The Rega phono preamp will not be "awesome", and not even close. You don't get awesome for this kind of bread -- sorry. But Rega mostly know their stuff, and would be idiots not to give this product their best shot for the bucks involved, given all the phono products they'd like to step you up to. A used Brio integrated amp off Audiogon will give you more-or-less the same thing (plus the rest, of course), and your investment won't depreciate away on you to a disappointing fraction. I believe you'll find that will be the story with low-cost solid state phono preamps: who on this site is going to buy one used? eBay? Good luck. And BTW, note that Rega have REVAMPED THE SS LINE: an opportunity to get an improved product new, perhaps; or a chance to find a last generation Brio or Mira here cheap. Watch this space. One more time, read my other post and digest it carefully. You'll thank me.
Thanks seakayaker for your thoughts and advice. I will read your thread I promise. What about the tubeboxll. Not the se, can't afford it. And why is there so much modding going on. I read about a jd9 that was tweaked to the max. I get the feeling that every one of the "experts" is unhappy that I can only spend 400 bucks and unless I spend 700 or a 1000 I might as well forget about it. Which sucks cause I only have 400. My system is very entry level so spending big bucks on a phono preamp is not something I think I should do. I work in the restaurant business and I can sell you a bottle of wine for 250 bucks, if that's what you want to spend. But I can also sell you a bottle for 60 that is pretty damn delicious. One guy told me that too much of a good thing(adding tubes) can result in a real disappointment. And again how do I know they're not just trying to move certain stock? When I bought my tt I bought it because it filled three specific criteria. It was exactly the price I could afford, the motor was completely separate, and I could use my own interconnects. I have since upgraded the stylus and am very happy with it. I would have loved a clear audio concept, or even the project expression, but they were just too much. So for 400 bucks which phono preamp do you think is best?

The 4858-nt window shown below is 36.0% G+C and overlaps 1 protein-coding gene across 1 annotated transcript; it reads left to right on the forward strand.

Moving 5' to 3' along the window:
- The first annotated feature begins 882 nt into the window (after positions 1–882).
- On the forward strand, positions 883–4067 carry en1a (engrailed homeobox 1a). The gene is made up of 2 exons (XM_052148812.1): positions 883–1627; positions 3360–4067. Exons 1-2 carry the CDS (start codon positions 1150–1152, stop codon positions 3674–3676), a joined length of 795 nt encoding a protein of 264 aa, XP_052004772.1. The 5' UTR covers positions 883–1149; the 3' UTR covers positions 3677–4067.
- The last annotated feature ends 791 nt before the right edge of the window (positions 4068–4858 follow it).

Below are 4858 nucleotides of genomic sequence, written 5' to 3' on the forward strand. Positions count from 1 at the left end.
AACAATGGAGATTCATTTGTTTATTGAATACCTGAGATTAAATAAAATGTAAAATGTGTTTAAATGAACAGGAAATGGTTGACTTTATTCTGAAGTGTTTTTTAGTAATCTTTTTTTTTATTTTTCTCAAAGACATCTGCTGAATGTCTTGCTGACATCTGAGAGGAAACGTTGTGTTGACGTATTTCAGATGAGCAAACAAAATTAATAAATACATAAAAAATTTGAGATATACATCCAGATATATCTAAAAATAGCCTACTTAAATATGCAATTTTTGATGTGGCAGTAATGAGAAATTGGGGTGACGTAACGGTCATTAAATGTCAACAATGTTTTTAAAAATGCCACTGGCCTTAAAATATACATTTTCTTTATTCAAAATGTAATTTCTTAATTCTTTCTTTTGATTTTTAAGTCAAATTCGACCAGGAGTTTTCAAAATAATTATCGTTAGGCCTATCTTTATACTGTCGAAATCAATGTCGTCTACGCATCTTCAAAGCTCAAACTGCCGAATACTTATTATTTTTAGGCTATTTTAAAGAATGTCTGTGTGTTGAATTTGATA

The Jolida JD-9 is good even if you don't get NOS tubes, don't replace capacitors, etc. It's good period. Decking it out will make it even better, but that just means you have room to grow without needing to start all over again.
No need to fall into the trap the rest of us have fallen into. Plenty of time for that later. Seriously, it really is good. World beating can wait.
As an alternative how about an older preamp with a decent phono stage built in. The B&K MC101, Pro10 models have a very respectable phono stage for their price point. They do require swapping out resistors (no soldering though) to allow for proper set up. Easy to do and the manual is available online. Accommodates MM and MC. I acquired my mint MC101 for $275 plus shipping. A great bang for the buck.